KIGALI, Rwanda, May 11 – Audrey Cheng of Moringa School in Kenya is among five women entrepreneurs picked in the Africa Top Women Innovators Challenge 2016 as the World Economic Forum kicked off in Kigali, Rwanda on Wednesday.
Cheng established Moringa School to enable a whole generation to gain the skills they need to compete in the digital economy.
“Two years on, graduates work in the top tech companies in the region, earning on average 350 percent more than before they completed the coursework,” details released at the start of 2016 World Economic Forum in Kigali indicated.
Others picked are from Uganda, Tanzania, South Africa and Rwanda.
The innovations are in the areas of mobile health insurance, solar powered vending carts, biochemical materials, IT, training and food processing.
The criteria for the challenge required entrants’ companies to be less than three years old, be earning revenue for at least a year and have proven innovation and positive social impact.
The winners have been invited to the World Economic Forum where they will meet other social entrepreneurs and impact investors, and take part in conversations relevant to their expertise and interests.
As the forum got underway, the Head of Africa at the World Economic Forum Elsie Kanza said she strongly believed that the 21st century will be Africa’s century.
“Its young population has the potential to build a world where they are not only materially better off, but also where things are fairer, more sustainable and more tolerant than at any other time in history. But this will not be achieved unless women are able to make a full contribution.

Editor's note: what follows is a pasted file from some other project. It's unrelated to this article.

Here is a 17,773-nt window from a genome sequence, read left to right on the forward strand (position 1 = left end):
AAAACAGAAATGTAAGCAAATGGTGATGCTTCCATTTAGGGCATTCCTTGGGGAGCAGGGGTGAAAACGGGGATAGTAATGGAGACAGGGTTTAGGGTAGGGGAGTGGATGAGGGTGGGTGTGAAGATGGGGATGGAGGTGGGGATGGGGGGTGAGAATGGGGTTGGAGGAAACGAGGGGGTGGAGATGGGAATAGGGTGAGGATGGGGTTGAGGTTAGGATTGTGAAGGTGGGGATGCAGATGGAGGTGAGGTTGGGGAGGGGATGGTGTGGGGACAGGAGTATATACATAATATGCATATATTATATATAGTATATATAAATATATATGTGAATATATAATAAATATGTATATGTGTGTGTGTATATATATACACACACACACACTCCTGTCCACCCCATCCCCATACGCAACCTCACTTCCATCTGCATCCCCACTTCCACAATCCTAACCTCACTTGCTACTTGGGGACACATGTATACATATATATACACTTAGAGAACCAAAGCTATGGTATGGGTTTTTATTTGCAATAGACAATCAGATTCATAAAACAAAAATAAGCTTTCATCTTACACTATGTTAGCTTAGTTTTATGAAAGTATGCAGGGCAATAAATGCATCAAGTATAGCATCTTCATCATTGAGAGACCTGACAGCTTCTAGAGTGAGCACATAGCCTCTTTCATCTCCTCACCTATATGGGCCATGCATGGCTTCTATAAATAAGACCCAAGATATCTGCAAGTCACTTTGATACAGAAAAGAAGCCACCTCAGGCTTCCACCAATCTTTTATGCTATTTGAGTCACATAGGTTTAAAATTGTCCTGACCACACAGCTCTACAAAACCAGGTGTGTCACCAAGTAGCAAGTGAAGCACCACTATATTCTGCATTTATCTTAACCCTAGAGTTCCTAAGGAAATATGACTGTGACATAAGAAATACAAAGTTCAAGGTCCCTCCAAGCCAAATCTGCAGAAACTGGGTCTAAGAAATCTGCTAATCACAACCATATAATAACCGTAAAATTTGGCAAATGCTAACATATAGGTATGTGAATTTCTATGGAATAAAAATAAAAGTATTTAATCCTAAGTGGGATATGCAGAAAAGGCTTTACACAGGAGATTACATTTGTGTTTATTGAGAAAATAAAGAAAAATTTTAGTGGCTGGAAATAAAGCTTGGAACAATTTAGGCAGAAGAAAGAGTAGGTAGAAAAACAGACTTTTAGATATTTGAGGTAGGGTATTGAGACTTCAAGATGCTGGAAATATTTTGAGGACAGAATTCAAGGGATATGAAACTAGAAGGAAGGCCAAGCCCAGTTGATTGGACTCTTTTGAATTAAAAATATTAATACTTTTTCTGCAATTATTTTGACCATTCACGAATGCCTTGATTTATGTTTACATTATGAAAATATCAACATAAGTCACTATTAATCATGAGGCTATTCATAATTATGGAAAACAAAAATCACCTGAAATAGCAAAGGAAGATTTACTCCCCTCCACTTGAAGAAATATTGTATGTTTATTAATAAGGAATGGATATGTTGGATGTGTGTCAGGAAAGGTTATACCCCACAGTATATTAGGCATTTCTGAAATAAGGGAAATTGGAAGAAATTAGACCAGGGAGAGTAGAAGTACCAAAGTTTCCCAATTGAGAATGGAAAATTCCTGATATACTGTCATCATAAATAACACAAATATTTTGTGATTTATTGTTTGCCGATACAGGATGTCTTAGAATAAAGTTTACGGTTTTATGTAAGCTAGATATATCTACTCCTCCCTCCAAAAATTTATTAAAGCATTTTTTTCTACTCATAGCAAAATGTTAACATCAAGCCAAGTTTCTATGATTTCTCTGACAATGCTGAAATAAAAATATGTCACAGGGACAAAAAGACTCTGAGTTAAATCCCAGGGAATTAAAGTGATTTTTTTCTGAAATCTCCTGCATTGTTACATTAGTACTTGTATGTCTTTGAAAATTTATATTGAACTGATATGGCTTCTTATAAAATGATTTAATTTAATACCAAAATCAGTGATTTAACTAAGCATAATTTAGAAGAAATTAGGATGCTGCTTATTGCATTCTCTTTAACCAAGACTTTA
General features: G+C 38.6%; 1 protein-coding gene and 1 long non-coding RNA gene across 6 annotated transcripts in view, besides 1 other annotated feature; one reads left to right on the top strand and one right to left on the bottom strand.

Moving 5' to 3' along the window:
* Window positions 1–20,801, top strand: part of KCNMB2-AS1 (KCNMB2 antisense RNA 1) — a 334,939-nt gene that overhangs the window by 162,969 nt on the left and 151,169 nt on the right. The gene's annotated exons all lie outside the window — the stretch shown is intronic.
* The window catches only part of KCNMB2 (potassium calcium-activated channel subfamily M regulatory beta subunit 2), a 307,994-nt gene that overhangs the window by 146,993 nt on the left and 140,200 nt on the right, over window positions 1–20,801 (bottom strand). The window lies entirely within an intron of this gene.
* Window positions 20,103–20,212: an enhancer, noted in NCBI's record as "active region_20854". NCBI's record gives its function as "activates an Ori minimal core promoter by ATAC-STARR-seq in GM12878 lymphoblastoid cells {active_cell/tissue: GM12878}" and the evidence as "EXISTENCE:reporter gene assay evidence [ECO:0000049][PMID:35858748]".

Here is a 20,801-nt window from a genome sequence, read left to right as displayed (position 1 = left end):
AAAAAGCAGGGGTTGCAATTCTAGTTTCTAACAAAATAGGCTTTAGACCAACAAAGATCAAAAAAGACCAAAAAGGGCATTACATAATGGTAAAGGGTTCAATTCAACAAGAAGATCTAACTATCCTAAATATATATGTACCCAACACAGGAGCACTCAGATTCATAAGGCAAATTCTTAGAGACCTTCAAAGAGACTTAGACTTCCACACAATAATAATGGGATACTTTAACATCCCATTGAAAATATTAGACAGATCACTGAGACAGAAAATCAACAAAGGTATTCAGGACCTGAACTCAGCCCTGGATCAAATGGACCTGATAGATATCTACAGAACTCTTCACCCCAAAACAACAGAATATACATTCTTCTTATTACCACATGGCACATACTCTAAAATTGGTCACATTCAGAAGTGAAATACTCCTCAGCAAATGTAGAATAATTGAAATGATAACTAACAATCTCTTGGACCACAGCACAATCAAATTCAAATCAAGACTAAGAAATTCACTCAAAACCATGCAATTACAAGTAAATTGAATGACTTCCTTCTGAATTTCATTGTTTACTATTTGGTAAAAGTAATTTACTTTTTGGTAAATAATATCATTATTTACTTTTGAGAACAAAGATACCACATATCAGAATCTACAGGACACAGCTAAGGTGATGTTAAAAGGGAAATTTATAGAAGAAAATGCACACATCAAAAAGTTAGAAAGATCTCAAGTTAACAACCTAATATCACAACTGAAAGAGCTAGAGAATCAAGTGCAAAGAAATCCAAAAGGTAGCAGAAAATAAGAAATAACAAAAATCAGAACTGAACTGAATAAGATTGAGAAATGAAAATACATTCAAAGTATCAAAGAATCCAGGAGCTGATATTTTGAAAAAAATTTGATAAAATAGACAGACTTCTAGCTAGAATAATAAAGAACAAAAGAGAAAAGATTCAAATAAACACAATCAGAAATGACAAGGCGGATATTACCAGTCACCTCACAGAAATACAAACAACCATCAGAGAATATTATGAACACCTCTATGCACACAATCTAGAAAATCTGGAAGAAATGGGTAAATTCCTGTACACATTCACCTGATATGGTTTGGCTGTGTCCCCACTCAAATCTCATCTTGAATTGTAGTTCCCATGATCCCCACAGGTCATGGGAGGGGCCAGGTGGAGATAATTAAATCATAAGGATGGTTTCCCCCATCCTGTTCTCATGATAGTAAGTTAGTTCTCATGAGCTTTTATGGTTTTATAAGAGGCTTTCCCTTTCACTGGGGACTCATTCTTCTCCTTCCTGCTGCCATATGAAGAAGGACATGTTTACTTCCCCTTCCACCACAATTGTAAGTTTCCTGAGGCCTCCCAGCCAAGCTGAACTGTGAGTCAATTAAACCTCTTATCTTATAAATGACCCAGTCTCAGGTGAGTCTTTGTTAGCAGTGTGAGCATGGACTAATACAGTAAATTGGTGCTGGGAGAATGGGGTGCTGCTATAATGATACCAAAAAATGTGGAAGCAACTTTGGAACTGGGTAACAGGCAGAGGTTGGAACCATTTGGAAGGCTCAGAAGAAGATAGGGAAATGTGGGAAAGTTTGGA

More than 1,200 participants from over 70 countries are taking part in the World Economic Forum whose theme is “Connecting Africa’s Resources through Digital Transformation”.
President Uhuru Kenyatta who left Nairobi for Kigali on Wednesday morning was due to close the plenary session of the Grow Africa Investment Forum in the afternoon.
The Grow Africa Investment Forum – established by the African Union, the World Economic Forum and NEPAD – focuses primarily on increasing private investment in Agriculture in order to ensure agriculture-led economic growth, in accordance with the Malabo Declaration which Kenya adopted alongside the rest of the continent in 2014.
A statement by his communications unit said President Kenyatta was keen to rally support for increased investment in Kenya’s agricultural sector and to explore avenues of leveraging technology and innovation to enhance the country’s agricultural sector while protecting small scale farmers.
The Forum provides a platform for dialogue between Africa’s private, public and civil society sectors with a view to exploring existing economic opportunities, understanding the challenges to Africa’s economic prospects, understanding the needs of various stakeholders and mobilising support for strategic interventions.
“President Kenyatta is optimistic about the continent and expresses confidence that through diversification, industrialisation and increased investments in key sectors such as energy, infrastructure, education and health, strong and visionary leadership and greater regional cooperation, Africa will prosper.”